Skipping ahead a few hundred years, we come to the destruction of the second Beis Hamikdash and the galus that continues since then. We have no promise as to when this galus will end and as a result, we must constantly work on our Avodas Hashem in order to stay strong in this time of darkness. At the times when we were shut out from the rest of the world, in the shtetls in Europe and the Jews in third world countries in Asia, we used them to build up our connection to Hashem through davening, learning Torah and living Jewish lives.

After World War II, when the walls of the shtetls and ghettos were torn down, and the Sephardic Jews came west, we entered the third stage of the galus. Now that we are again at the forefront of the world, it is more important now than ever for us to stick to our beliefs. It is our job as Jews to take all that is impure in the world and turn it into the good and pure thing it was supposed to be when Hashem created it. We must use the middah of Emes to insure that we stay true to our Jewish values in a world of turmoil. And just like Yaakov combined the middos of Avraham and Yitzchak in order to complete his middah of emes, we must also utilize all the middos of our Avos in order to stay truthful to our faith and each other.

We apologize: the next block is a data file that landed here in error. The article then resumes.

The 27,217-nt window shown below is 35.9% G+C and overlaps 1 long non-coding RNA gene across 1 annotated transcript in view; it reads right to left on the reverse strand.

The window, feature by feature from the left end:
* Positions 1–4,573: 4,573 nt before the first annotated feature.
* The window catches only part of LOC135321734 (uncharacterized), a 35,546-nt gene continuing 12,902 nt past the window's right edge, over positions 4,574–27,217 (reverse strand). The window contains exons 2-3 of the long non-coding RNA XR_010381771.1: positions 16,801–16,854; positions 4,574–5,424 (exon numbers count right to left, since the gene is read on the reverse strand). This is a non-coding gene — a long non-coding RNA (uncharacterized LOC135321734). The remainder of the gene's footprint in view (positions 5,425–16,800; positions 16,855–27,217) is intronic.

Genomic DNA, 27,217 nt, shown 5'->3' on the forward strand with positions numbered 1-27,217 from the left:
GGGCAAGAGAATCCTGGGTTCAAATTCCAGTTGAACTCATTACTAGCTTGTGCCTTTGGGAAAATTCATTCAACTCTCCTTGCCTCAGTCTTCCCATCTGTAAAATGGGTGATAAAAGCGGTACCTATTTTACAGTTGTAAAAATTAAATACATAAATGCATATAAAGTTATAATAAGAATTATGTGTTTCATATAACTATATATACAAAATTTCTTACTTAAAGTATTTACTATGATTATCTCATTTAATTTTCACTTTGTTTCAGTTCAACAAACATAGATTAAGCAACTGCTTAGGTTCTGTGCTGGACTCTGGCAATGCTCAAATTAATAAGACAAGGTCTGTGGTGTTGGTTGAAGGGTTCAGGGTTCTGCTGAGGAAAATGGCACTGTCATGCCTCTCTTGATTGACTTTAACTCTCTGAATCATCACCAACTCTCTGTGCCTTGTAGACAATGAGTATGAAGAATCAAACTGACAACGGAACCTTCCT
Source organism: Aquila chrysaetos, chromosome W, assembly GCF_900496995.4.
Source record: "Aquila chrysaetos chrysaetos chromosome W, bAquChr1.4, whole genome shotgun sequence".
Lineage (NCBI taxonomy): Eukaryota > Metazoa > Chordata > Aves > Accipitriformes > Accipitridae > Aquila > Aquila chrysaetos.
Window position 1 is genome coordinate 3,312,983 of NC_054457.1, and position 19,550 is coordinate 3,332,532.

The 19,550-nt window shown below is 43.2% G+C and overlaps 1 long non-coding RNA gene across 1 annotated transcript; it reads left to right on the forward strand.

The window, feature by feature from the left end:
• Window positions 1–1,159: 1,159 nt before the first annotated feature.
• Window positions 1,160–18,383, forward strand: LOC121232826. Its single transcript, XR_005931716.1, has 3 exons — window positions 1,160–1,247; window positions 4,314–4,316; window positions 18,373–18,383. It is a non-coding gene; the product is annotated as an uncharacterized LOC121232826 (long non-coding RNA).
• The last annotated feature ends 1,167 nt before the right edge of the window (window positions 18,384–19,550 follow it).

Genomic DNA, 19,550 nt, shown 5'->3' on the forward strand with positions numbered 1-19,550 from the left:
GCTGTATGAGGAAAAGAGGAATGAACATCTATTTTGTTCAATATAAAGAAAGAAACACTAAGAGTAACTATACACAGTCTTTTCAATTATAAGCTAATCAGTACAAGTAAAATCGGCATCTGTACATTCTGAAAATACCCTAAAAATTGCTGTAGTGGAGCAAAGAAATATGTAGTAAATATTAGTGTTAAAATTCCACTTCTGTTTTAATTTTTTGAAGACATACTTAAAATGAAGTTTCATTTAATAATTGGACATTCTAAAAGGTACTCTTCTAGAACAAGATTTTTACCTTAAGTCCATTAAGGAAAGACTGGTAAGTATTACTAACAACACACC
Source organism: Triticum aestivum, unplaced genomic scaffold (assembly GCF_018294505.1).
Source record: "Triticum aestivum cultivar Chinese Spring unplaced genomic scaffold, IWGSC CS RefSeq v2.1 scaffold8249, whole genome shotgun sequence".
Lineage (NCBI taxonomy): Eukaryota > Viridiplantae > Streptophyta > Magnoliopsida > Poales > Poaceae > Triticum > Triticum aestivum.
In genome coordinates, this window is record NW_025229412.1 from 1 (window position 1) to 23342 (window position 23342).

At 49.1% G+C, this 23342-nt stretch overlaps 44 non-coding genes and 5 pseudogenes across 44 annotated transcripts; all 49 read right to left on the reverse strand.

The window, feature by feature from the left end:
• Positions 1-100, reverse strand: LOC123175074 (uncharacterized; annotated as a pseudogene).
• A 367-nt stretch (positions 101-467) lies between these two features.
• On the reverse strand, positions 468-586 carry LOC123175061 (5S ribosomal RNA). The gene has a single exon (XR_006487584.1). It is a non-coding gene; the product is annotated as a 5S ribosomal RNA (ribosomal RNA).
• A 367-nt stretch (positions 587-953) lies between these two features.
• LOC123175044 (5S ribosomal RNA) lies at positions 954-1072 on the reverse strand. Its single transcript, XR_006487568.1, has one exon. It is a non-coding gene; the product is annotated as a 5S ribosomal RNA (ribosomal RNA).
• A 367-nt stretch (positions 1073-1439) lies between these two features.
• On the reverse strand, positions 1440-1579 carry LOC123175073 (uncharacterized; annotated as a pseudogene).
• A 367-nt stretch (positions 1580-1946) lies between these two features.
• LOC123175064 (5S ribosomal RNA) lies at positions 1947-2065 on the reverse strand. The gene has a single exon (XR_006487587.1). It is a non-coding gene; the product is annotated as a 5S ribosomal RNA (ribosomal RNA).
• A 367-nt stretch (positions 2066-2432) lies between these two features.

Shabbat Shalom!

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Thursday, November 4, 2010

Bonus Dvar Torah for Toldos